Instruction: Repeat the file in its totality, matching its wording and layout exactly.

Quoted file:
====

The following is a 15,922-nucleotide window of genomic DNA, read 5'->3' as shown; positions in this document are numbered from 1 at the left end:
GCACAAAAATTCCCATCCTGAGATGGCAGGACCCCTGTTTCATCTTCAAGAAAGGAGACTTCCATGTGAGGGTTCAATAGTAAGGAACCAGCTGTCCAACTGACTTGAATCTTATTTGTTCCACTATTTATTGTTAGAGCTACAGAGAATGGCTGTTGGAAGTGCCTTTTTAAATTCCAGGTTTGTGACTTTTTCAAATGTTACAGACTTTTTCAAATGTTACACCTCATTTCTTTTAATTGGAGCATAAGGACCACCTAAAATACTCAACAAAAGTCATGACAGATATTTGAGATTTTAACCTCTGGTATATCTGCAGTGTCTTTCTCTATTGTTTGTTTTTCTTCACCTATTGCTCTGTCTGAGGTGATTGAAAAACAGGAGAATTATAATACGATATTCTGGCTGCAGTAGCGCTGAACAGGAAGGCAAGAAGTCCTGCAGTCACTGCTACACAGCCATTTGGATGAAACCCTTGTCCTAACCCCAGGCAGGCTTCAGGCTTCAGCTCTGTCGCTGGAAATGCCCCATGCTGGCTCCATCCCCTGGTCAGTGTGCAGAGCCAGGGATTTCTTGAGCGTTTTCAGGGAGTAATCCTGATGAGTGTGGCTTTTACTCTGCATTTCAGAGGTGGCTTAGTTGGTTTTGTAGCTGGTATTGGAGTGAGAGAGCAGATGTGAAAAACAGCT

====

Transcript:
The following is a 15,922-nucleotide window of genomic DNA, read 5'->3' as shown; positions in this document are numbered from 1 at the left end:
GCACAAAAATTCCCATCCTGAGATGGCAGGACCCCTGTTTCATCTTCAAGAAAGGAGACTTCCATGTGAGGGTTCAATAGTAAGGAACCAGCTGTCCAACTGACTTGAATCTTATTTGTTCCACTATTTATTGTTAGAGCTACAGAGAATGGCTGTTGGAAGTGCCTTTTTAAATTCCAGGTTTGTGACTTTTTCAAATGTTACAGACTTTTTCAAATGTTACACCTCATTTCTTTTAATTGGAGCATAAGGACCACCTAAAATACTCAACAAAAGTCATGACAGATATTTGAGATTTTAACCTCTGGTATATCTGCAGTGTCTTTCTCTATTGTTTGTTTTTCTTCACCTATTGCTCTGTCTGAGGTGATTGAAAAACAGGAGAATTATAATACGATATTCTGGCTGCAGTAGCGCTGAACAGGAAGGCAAGAAGTCCTGCAGTCACTGCTACACAGCCATTTGGATGAAACCCTTGTCCTAACCCCAGGCAGGCTTCAGGCTTCAGCTCTGTCGCTGGAAATGCCCCATGCTGGCTCCATCCCCTGGTCAGTGTGCAGAGCCAGGGATTTCTTGAGCGTTTTCAGGGAGTAATCCTGATGAGTGTGGCTTTTACTCTGCATTTCAGAGGTGGCTTAGTTGGTTTTGTAGCTGGTATTGGAGTGAGAGAGCAGATGTGAAAAACAGCT